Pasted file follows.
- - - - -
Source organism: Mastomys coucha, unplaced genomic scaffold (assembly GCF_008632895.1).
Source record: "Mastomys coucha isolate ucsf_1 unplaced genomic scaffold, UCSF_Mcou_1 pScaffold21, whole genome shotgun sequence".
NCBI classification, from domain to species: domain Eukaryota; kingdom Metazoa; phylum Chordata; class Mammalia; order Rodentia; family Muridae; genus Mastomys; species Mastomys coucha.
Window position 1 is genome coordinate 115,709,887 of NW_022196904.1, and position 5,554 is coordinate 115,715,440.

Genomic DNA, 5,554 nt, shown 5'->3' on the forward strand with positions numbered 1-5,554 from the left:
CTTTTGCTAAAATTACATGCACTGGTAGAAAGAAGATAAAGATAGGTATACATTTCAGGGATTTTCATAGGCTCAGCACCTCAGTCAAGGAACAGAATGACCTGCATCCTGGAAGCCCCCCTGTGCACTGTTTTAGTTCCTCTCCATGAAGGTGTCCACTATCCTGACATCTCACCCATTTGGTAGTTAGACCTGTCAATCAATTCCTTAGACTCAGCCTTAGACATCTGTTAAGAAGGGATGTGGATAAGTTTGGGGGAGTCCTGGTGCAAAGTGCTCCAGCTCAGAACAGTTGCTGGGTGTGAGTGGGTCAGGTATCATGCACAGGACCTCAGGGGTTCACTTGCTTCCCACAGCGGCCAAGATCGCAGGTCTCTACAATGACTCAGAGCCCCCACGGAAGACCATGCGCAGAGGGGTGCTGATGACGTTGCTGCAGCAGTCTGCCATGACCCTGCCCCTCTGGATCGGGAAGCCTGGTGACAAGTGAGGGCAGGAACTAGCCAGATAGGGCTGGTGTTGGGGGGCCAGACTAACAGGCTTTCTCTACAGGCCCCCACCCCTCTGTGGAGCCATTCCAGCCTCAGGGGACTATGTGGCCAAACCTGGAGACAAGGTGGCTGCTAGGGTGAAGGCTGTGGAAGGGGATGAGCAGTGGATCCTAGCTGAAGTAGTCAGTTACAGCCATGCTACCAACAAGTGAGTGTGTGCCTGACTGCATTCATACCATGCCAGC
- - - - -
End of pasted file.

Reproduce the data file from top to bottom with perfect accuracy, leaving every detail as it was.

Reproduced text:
Source organism: Mastomys coucha, unplaced genomic scaffold (assembly GCF_008632895.1).
Source record: "Mastomys coucha isolate ucsf_1 unplaced genomic scaffold, UCSF_Mcou_1 pScaffold21, whole genome shotgun sequence".
NCBI classification, from domain to species: domain Eukaryota; kingdom Metazoa; phylum Chordata; class Mammalia; order Rodentia; family Muridae; genus Mastomys; species Mastomys coucha.
Window position 1 is genome coordinate 115,709,887 of NW_022196904.1, and position 5,554 is coordinate 115,715,440.

Genomic DNA, 5,554 nt, shown 5'->3' on the forward strand with positions numbered 1-5,554 from the left:
CTTTTGCTAAAATTACATGCACTGGTAGAAAGAAGATAAAGATAGGTATACATTTCAGGGATTTTCATAGGCTCAGCACCTCAGTCAAGGAACAGAATGACCTGCATCCTGGAAGCCCCCCTGTGCACTGTTTTAGTTCCTCTCCATGAAGGTGTCCACTATCCTGACATCTCACCCATTTGGTAGTTAGACCTGTCAATCAATTCCTTAGACTCAGCCTTAGACATCTGTTAAGAAGGGATGTGGATAAGTTTGGGGGAGTCCTGGTGCAAAGTGCTCCAGCTCAGAACAGTTGCTGGGTGTGAGTGGGTCAGGTATCATGCACAGGACCTCAGGGGTTCACTTGCTTCCCACAGCGGCCAAGATCGCAGGTCTCTACAATGACTCAGAGCCCCCACGGAAGACCATGCGCAGAGGGGTGCTGATGACGTTGCTGCAGCAGTCTGCCATGACCCTGCCCCTCTGGATCGGGAAGCCTGGTGACAAGTGAGGGCAGGAACTAGCCAGATAGGGCTGGTGTTGGGGGGCCAGACTAACAGGCTTTCTCTACAGGCCCCCACCCCTCTGTGGAGCCATTCCAGCCTCAGGGGACTATGTGGCCAAACCTGGAGACAAGGTGGCTGCTAGGGTGAAGGCTGTGGAAGGGGATGAGCAGTGGATCCTAGCTGAAGTAGTCAGTTACAGCCATGCTACCAACAAGTGAGTGTGTGCCTGACTGCATTCATACCATGCCAGC